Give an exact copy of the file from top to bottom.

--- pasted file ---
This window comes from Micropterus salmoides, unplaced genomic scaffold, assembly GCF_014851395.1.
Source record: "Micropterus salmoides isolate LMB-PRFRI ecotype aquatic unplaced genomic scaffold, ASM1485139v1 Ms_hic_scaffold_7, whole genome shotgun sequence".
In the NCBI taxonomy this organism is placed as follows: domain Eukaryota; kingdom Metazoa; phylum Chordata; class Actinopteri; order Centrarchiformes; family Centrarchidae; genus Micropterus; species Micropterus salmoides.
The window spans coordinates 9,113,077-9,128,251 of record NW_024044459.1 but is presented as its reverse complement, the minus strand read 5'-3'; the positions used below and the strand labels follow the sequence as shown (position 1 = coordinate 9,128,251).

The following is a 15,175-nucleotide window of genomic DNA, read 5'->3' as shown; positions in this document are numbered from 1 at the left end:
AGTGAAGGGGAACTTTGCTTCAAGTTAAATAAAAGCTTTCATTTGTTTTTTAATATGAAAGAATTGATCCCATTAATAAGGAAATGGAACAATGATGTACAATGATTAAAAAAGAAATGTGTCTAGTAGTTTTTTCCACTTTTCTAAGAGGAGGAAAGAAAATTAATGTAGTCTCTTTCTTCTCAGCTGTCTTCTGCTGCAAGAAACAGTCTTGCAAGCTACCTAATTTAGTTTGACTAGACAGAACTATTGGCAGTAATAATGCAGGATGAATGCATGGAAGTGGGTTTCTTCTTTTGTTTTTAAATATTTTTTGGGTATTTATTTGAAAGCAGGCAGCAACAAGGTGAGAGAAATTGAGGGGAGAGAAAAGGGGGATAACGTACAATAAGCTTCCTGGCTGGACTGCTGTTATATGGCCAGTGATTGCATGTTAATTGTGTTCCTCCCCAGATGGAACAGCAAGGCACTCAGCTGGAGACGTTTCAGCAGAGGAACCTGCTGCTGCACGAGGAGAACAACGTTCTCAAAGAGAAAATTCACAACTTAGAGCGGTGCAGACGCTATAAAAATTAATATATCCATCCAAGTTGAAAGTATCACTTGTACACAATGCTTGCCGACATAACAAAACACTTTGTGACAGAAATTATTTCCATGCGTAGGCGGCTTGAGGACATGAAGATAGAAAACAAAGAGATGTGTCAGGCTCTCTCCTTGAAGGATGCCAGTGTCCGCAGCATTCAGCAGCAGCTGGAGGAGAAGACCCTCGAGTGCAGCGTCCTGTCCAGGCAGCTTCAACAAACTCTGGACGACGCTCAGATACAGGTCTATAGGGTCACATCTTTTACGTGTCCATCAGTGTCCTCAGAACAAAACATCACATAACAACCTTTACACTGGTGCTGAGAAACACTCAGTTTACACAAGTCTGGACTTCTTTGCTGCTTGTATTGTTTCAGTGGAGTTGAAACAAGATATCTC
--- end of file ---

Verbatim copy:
This window comes from Micropterus salmoides, unplaced genomic scaffold, assembly GCF_014851395.1.
Source record: "Micropterus salmoides isolate LMB-PRFRI ecotype aquatic unplaced genomic scaffold, ASM1485139v1 Ms_hic_scaffold_7, whole genome shotgun sequence".
In the NCBI taxonomy this organism is placed as follows: domain Eukaryota; kingdom Metazoa; phylum Chordata; class Actinopteri; order Centrarchiformes; family Centrarchidae; genus Micropterus; species Micropterus salmoides.
The window spans coordinates 9,113,077-9,128,251 of record NW_024044459.1 but is presented as its reverse complement, the minus strand read 5'-3'; the positions used below and the strand labels follow the sequence as shown (position 1 = coordinate 9,128,251).

The following is a 15,175-nucleotide window of genomic DNA, read 5'->3' as shown; positions in this document are numbered from 1 at the left end:
AGTGAAGGGGAACTTTGCTTCAAGTTAAATAAAAGCTTTCATTTGTTTTTTAATATGAAAGAATTGATCCCATTAATAAGGAAATGGAACAATGATGTACAATGATTAAAAAAGAAATGTGTCTAGTAGTTTTTTCCACTTTTCTAAGAGGAGGAAAGAAAATTAATGTAGTCTCTTTCTTCTCAGCTGTCTTCTGCTGCAAGAAACAGTCTTGCAAGCTACCTAATTTAGTTTGACTAGACAGAACTATTGGCAGTAATAATGCAGGATGAATGCATGGAAGTGGGTTTCTTCTTTTGTTTTTAAATATTTTTTGGGTATTTATTTGAAAGCAGGCAGCAACAAGGTGAGAGAAATTGAGGGGAGAGAAAAGGGGGATAACGTACAATAAGCTTCCTGGCTGGACTGCTGTTATATGGCCAGTGATTGCATGTTAATTGTGTTCCTCCCCAGATGGAACAGCAAGGCACTCAGCTGGAGACGTTTCAGCAGAGGAACCTGCTGCTGCACGAGGAGAACAACGTTCTCAAAGAGAAAATTCACAACTTAGAGCGGTGCAGACGCTATAAAAATTAATATATCCATCCAAGTTGAAAGTATCACTTGTACACAATGCTTGCCGACATAACAAAACACTTTGTGACAGAAATTATTTCCATGCGTAGGCGGCTTGAGGACATGAAGATAGAAAACAAAGAGATGTGTCAGGCTCTCTCCTTGAAGGATGCCAGTGTCCGCAGCATTCAGCAGCAGCTGGAGGAGAAGACCCTCGAGTGCAGCGTCCTGTCCAGGCAGCTTCAACAAACTCTGGACGACGCTCAGATACAGGTCTATAGGGTCACATCTTTTACGTGTCCATCAGTGTCCTCAGAACAAAACATCACATAACAACCTTTACACTGGTGCTGAGAAACACTCAGTTTACACAAGTCTGGACTTCTTTGCTGCTTGTATTGTTTCAGTGGAGTTGAAACAAGATATCTC